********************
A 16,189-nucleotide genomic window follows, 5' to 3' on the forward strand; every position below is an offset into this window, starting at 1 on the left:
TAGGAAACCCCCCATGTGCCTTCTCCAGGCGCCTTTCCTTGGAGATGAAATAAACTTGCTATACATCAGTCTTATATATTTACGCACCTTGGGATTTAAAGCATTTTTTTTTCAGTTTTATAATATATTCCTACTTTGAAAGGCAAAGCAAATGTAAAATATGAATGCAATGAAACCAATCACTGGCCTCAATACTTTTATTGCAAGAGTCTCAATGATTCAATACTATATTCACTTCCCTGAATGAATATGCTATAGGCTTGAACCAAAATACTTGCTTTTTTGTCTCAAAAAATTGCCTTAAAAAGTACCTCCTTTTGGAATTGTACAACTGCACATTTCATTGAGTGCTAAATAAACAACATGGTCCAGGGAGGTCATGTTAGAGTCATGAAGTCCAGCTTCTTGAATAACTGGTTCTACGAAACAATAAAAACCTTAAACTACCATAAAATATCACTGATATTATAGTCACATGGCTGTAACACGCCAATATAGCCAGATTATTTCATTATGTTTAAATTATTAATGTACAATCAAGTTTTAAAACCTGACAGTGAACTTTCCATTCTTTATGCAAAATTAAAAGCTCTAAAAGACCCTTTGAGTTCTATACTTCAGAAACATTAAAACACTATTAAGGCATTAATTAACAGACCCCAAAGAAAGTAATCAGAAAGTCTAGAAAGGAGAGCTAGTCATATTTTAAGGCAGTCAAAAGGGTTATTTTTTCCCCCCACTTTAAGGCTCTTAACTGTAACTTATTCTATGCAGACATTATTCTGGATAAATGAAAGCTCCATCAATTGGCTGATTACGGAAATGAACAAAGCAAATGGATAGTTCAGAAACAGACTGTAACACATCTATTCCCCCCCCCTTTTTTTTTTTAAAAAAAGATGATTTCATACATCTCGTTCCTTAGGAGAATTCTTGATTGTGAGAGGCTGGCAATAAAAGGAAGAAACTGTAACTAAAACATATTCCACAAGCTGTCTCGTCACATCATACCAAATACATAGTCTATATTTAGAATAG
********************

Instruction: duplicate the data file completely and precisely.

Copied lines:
A 16,189-nucleotide genomic window follows, 5' to 3' on the forward strand; every position below is an offset into this window, starting at 1 on the left:
TAGGAAACCCCCCATGTGCCTTCTCCAGGCGCCTTTCCTTGGAGATGAAATAAACTTGCTATACATCAGTCTTATATATTTACGCACCTTGGGATTTAAAGCATTTTTTTTTCAGTTTTATAATATATTCCTACTTTGAAAGGCAAAGCAAATGTAAAATATGAATGCAATGAAACCAATCACTGGCCTCAATACTTTTATTGCAAGAGTCTCAATGATTCAATACTATATTCACTTCCCTGAATGAATATGCTATAGGCTTGAACCAAAATACTTGCTTTTTTGTCTCAAAAAATTGCCTTAAAAAGTACCTCCTTTTGGAATTGTACAACTGCACATTTCATTGAGTGCTAAATAAACAACATGGTCCAGGGAGGTCATGTTAGAGTCATGAAGTCCAGCTTCTTGAATAACTGGTTCTACGAAACAATAAAAACCTTAAACTACCATAAAATATCACTGATATTATAGTCACATGGCTGTAACACGCCAATATAGCCAGATTATTTCATTATGTTTAAATTATTAATGTACAATCAAGTTTTAAAACCTGACAGTGAACTTTCCATTCTTTATGCAAAATTAAAAGCTCTAAAAGACCCTTTGAGTTCTATACTTCAGAAACATTAAAACACTATTAAGGCATTAATTAACAGACCCCAAAGAAAGTAATCAGAAAGTCTAGAAAGGAGAGCTAGTCATATTTTAAGGCAGTCAAAAGGGTTATTTTTTCCCCCCACTTTAAGGCTCTTAACTGTAACTTATTCTATGCAGACATTATTCTGGATAAATGAAAGCTCCATCAATTGGCTGATTACGGAAATGAACAAAGCAAATGGATAGTTCAGAAACAGACTGTAACACATCTATTCCCCCCCCCTTTTTTTTTTTAAAAAAAGATGATTTCATACATCTCGTTCCTTAGGAGAATTCTTGATTGTGAGAGGCTGGCAATAAAAGGAAGAAACTGTAACTAAAACATATTCCACAAGCTGTCTCGTCACATCATACCAAATACATAGTCTATATTTAGAATAG